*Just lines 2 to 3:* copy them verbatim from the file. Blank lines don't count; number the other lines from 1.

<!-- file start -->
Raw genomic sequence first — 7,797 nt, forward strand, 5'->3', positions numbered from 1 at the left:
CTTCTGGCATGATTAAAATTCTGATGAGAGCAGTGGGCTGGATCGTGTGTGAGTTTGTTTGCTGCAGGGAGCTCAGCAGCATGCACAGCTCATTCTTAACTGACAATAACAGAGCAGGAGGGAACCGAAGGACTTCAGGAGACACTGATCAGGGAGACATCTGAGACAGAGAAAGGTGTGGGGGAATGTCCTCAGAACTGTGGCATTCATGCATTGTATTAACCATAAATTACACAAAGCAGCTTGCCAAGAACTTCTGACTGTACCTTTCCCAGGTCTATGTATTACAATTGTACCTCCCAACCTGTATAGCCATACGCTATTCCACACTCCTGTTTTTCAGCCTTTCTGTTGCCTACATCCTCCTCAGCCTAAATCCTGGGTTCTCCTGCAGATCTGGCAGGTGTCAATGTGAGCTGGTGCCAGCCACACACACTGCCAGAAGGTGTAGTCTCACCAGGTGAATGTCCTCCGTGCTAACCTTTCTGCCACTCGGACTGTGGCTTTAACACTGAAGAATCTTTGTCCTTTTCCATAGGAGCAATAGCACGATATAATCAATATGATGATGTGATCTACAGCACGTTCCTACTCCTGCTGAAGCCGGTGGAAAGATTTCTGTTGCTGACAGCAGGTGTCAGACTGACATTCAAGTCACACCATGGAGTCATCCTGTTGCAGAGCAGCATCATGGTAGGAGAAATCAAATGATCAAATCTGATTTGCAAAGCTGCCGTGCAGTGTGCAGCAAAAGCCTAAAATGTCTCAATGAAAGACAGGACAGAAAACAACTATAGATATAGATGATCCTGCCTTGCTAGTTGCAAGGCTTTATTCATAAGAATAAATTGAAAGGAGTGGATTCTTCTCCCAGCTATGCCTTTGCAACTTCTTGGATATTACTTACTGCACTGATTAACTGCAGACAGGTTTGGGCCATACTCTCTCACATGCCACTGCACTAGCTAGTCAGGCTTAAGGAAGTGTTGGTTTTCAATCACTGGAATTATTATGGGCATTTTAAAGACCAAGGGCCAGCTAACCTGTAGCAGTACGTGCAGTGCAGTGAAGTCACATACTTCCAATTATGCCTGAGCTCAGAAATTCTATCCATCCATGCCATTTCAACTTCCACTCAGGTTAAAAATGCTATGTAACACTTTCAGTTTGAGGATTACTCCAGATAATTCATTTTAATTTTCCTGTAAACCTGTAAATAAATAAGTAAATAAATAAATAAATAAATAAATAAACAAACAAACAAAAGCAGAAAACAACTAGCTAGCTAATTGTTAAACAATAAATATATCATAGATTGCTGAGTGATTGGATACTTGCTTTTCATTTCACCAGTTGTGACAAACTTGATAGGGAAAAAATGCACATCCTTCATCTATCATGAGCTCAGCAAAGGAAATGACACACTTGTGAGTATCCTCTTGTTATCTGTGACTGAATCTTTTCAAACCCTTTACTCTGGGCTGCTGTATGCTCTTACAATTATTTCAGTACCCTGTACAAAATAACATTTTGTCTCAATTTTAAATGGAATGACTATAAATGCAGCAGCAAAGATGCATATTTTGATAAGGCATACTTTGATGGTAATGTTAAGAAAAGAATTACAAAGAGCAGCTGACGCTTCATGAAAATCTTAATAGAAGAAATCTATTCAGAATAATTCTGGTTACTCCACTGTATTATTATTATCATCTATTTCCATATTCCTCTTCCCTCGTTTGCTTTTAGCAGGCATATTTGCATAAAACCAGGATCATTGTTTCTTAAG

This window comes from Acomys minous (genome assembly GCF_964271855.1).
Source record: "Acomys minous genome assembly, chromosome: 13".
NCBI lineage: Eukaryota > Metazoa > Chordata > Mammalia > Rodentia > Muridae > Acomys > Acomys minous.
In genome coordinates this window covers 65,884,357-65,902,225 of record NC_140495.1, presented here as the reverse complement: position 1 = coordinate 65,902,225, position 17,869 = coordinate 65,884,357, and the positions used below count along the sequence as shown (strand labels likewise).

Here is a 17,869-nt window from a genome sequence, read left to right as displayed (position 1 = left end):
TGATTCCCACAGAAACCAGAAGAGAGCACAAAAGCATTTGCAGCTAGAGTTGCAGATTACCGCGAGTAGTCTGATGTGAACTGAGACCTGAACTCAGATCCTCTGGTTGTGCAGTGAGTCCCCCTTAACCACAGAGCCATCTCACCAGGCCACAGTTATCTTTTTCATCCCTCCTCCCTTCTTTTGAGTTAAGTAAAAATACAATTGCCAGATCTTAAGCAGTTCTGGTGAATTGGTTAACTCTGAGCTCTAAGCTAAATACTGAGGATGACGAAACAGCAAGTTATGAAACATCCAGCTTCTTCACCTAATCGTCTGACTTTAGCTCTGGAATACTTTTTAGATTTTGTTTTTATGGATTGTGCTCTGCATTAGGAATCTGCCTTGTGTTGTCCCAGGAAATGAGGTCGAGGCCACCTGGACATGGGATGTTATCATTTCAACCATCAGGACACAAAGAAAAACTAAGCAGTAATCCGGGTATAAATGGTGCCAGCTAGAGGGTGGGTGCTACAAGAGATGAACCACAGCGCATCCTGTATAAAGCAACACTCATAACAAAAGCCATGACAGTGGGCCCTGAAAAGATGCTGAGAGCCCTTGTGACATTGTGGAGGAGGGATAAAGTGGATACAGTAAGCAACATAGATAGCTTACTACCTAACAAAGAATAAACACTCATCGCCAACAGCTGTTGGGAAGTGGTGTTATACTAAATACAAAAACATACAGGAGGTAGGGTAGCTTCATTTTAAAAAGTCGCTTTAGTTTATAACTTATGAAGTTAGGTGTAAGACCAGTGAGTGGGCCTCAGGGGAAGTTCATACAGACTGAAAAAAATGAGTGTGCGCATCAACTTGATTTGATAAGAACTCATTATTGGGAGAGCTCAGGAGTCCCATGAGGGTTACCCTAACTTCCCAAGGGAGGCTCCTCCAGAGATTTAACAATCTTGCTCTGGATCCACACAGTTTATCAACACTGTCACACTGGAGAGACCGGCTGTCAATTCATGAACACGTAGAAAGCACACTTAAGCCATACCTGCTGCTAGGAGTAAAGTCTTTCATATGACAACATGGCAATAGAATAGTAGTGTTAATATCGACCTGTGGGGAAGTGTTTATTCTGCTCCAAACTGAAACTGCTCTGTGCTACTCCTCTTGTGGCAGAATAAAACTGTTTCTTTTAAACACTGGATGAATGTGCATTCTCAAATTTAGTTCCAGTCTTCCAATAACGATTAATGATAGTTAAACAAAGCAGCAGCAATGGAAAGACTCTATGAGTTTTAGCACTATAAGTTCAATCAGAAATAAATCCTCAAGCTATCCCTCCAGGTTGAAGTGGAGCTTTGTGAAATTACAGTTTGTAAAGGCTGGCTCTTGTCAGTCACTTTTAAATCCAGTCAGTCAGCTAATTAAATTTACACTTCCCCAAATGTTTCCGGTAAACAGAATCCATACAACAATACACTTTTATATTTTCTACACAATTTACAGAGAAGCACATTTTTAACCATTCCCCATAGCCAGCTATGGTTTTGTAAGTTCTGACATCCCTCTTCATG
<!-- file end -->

CTTCTGGCATGATTAAAATTCTGATGAGAGCAGTGGGCTGGATCGTGTGTGAGTTTGTTTGCTGCAGGGAGCTCAGCAGCATGCACAGCTCATTCTTAACTGACAATAACAGAGCAGGAGGGAACCGAAGGACTTCAGGAGACACTGATCAGGGAGACATCTGAGACAGAGAAAGGTGTGGGGGAATGTCCTCAGAACTGTGGCATTCATGCATTGTATTAACCATAAATTACACAAAGCAGCTTGCCAAGAACTTCTGACTGTACCTTTCCCAGGTCTATGTATTACAATTGTACCTCCCAACCTGTATAGCCATACGCTATTCCACACTCCTGTTTTTCAGCCTTTCTGTTGCCTACATCCTCCTCAGCCTAAATCCTGGGTTCTCCTGCAGATCTGGCAGGTGTCAATGTGAGCTGGTGCCAGCCACACACACTGCCAGAAGGTGTAGTCTCACCAGGTGAATGTCCTCCGTGCTAACCTTTCTGCCACTCGGACTGTGGCTTTAACACTGAAGAATCTTTGTCCTTTTCCATAGGAGCAATAGCACGATATAATCAATATGATGATGTGATCTACAGCACGTTCCTACTCCTGCTGAAGCCGGTGGAAAGATTTCTGTTGCTGACAGCAGGTGTCAGACTGACATTCAAGTCACACCATGGAGTCATCCTGTTGCAGAGCAGCATCATGGTAGGAGAAATCAAATGATCAAATCTGATTTGCAAAGCTGCCGTGCAGTGTGCAGCAAAAGCCTAAAATGTCTCAATGAAAGACAGGACAGAAAACAACTATAGATATAGATGATCCTGCCTTGCTAGTTGCAAGGCTTTATTCATAAGAATAAATTGAAAGGAGTGGATTCTTCTCCCAGCTATGCCTTTGCAACTTCTTGGATATTACTTACTGCACTGATTAACTGCAGACAGGTTTGGGCCATACTCTCTCACATGCCACTGCACTAGCTAGTCAGGCTTAAGGAAGTGTTGGTTTTCAATCACTGGAATTATTATGGGCATTTTAAAGACCAAGGGCCAGCTAACCTGTAGCAGTACGTGCAGTGCAGTGAAGTCACATACTTCCAATTATGCCTGAGCTCAGAAATTCTATCCATCCATGCCATTTCAACTTCCACTCAGGTTAAAAATGCTATGTAACACTTTCAGTTTGAGGATTACTCCAGATAATTCATTTTAATTTTCCTGTAAACCTGTAAATAAATAAGTAAATAAATAAATAAATAAATAAATAAACAAACAAACAAAAGCAGAAAACAACTAGCTAGCTAATTGTTAAACAATAAATATATCATAGATTGCTGAGTGATTGGATACTTGCTTTTCATTTCACCAGTTGTGACAAACTTGATAGGGAAAAAATGCACATCCTTCATCTATCATGAGCTCAGCAAAGGAAATGACACACTTGTGAGTATCCTCTTGTTATCTGTGACTGAATCTTTTCAAACCCTTTACTCTGGGCTGCTGTATGCTCTTACAATTATTTCAGTACCCTGTACAAAATAACATTTTGTCTCAATTTTAAATGGAATGACTATAAATGCAGCAGCAAAGATGCATATTTTGATAAGGCATACTTTGATGGTAATGTTAAGAAAAGAATTACAAAGAGCAGCTGACGCTTCATGAAAATCTTAATAGAAGAAATCTATTCAGAATAATTCTGGTTACTCCACTGTATTATTATTATCATCTATTTCCATATTCCTCTTCCCTCGTTTGCTTTTAGCAGGCATATTTGCATAAAACCAGGATCATTGTTTCTTAAG

This window comes from Acomys minous (genome assembly GCF_964271855.1).